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14 Questions with Melissa Biggs Bradley

The founder of Indagare shares her secrets to getting things done.

Melissa Biggs Bradley might just be living the dream. The founder of Indagare—the New York–based service that has several times been named one of America’s fastest growing companies—turned a passion for travel into a lucrative business when she launched her members-only agency in 2007. But she’s not just planning trips around the world. This globetrotter is building one of the biggest and most successful names in all of travel. (Want proof? Last year, Indagare’s revenue was $21.1 million.) Muse recently caught up with the entrepreneur for a peek inside her life—what makes her tick, what keeps her going, and how she manages the work-life balance.


What time do you wake up in the morning?

Six o’clock.


How many hours of sleep do you have per night?



Coffee or tea?

Both, decaffeinated.


First thing you do when you get to the office?

Meetings. I do my thoughtful writing in the morning at home before I leave for work.


What’s the one thing you have to do every day to stay sane?

Meditate—first thing every morning.


What’s your biggest pet peeve at work?

Repeating myself.


How long should a meeting last?

Thirty minutes.


Email, phone, or text?

Email 90 percent of the time; phone 10 percent of the time, because some things have to be said in person; and text only for my family.


Do you make to-do lists?

Yes—daily, weekly, monthly, quarterly, and annually.


Who was your biggest mentor in your professional career?

My husband has been my biggest mentor in my professional career, which is often a surprising one. But he has given me throughout my career incredibly good advice.


What has been your biggest success?

My biggest success is in building a company where I think everybody should love to work. We have a culture where we have a super-inclusive, collaborative, trusting environment—and that wasn’t easy. That was one of the hardest things. But definitely building a culture where I love to come to work every day, and it really promotes personal and professional growth for everybody who’s here.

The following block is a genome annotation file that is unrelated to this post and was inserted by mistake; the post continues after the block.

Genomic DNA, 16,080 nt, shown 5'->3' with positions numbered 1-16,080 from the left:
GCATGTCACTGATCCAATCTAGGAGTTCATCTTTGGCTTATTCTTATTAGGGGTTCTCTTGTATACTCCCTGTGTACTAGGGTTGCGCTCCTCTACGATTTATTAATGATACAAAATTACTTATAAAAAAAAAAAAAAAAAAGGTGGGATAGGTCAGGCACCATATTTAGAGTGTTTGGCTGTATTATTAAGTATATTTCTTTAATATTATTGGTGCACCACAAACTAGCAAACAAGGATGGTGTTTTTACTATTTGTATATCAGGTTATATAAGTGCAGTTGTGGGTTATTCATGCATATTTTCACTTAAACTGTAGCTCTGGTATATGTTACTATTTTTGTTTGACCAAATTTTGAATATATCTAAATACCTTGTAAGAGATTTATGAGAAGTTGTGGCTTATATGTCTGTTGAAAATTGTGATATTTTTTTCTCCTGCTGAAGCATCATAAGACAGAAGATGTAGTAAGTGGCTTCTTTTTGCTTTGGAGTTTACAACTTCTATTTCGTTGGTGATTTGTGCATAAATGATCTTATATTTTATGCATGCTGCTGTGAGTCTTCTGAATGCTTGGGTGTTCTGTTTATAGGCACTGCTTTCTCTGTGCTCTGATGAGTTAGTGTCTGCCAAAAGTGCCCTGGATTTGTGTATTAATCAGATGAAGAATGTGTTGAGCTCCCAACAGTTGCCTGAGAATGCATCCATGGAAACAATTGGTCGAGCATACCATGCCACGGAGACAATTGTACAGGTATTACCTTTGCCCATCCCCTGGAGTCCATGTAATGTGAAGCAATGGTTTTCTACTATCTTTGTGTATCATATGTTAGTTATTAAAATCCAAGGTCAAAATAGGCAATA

Your biggest failure?

My biggest failure is probably feeling that you should be able to master the work-life balance when I know you can’t.


What’s the best piece of advice you’ve ever received, and who was it from?

It was from my husband and that was when we first raised funding and he told me that I had to hire somebody who had all the strengths that were my weaknesses.


What’s the best piece of advice you’ve ever given?

That you have to manage your own career. No one is going to take care of it for you, and the sooner you’re strategic and really make those long-term goals, the better off you are.

The other thing that I would say that’s good advice that I’ve given is that you should find mentors. And the way to find mentors is not necessarily to look in the obvious places at work, but being courageous enough to have vulnerable conversations with people. I’ve gone on hiking trips and happened to tell somebody about what was hard in my life, often professionally, and sometimes personally, and had incredible mentors appear along the trail—literally and figuratively—just because I was willing to say what was difficult for me.




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